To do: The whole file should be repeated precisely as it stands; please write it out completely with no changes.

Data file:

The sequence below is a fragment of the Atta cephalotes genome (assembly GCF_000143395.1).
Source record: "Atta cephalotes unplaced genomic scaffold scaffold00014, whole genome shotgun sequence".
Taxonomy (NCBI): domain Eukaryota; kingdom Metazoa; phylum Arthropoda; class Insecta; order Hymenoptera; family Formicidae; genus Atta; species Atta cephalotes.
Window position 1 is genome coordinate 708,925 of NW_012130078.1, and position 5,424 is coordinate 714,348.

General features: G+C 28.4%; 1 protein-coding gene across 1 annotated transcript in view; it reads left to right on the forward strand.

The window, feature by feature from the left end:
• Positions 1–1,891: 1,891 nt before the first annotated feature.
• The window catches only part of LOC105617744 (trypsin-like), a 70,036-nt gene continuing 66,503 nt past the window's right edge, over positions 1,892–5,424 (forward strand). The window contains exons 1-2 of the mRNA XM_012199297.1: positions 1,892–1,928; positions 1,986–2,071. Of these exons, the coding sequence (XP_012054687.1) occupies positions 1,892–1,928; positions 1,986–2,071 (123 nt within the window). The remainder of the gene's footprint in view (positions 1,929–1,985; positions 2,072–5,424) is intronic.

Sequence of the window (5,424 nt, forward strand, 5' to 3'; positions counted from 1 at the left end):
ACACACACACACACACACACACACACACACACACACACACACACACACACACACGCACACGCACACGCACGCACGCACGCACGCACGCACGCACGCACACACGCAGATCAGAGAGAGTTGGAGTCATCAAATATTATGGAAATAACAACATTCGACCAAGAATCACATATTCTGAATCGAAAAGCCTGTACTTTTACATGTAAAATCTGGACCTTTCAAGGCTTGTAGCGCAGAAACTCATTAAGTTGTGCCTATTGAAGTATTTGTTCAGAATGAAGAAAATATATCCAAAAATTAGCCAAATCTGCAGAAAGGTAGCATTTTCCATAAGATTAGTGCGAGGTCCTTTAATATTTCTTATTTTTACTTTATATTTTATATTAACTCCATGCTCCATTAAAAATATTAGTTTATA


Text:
The sequence below is a fragment of the Atta cephalotes genome (assembly GCF_000143395.1).
Source record: "Atta cephalotes unplaced genomic scaffold scaffold00014, whole genome shotgun sequence".
Taxonomy (NCBI): domain Eukaryota; kingdom Metazoa; phylum Arthropoda; class Insecta; order Hymenoptera; family Formicidae; genus Atta; species Atta cephalotes.
Window position 1 is genome coordinate 708,925 of NW_012130078.1, and position 5,424 is coordinate 714,348.

General features: G+C 28.4%; 1 protein-coding gene across 1 annotated transcript in view; it reads left to right on the forward strand.

The window, feature by feature from the left end:
• Positions 1–1,891: 1,891 nt before the first annotated feature.
• The window catches only part of LOC105617744 (trypsin-like), a 70,036-nt gene continuing 66,503 nt past the window's right edge, over positions 1,892–5,424 (forward strand). The window contains exons 1-2 of the mRNA XM_012199297.1: positions 1,892–1,928; positions 1,986–2,071. Of these exons, the coding sequence (XP_012054687.1) occupies positions 1,892–1,928; positions 1,986–2,071 (123 nt within the window). The remainder of the gene's footprint in view (positions 1,929–1,985; positions 2,072–5,424) is intronic.

Sequence of the window (5,424 nt, forward strand, 5' to 3'; positions counted from 1 at the left end):
ACACACACACACACACACACACACACACACACACACACACACACACACACACACGCACACGCACACGCACGCACGCACGCACGCACGCACGCACGCACACACGCAGATCAGAGAGAGTTGGAGTCATCAAATATTATGGAAATAACAACATTCGACCAAGAATCACATATTCTGAATCGAAAAGCCTGTACTTTTACATGTAAAATCTGGACCTTTCAAGGCTTGTAGCGCAGAAACTCATTAAGTTGTGCCTATTGAAGTATTTGTTCAGAATGAAGAAAATATATCCAAAAATTAGCCAAATCTGCAGAAAGGTAGCATTTTCCATAAGATTAGTGCGAGGTCCTTTAATATTTCTTATTTTTACTTTATATTTTATATTAACTCCATGCTCCATTAAAAATATTAGTTTATA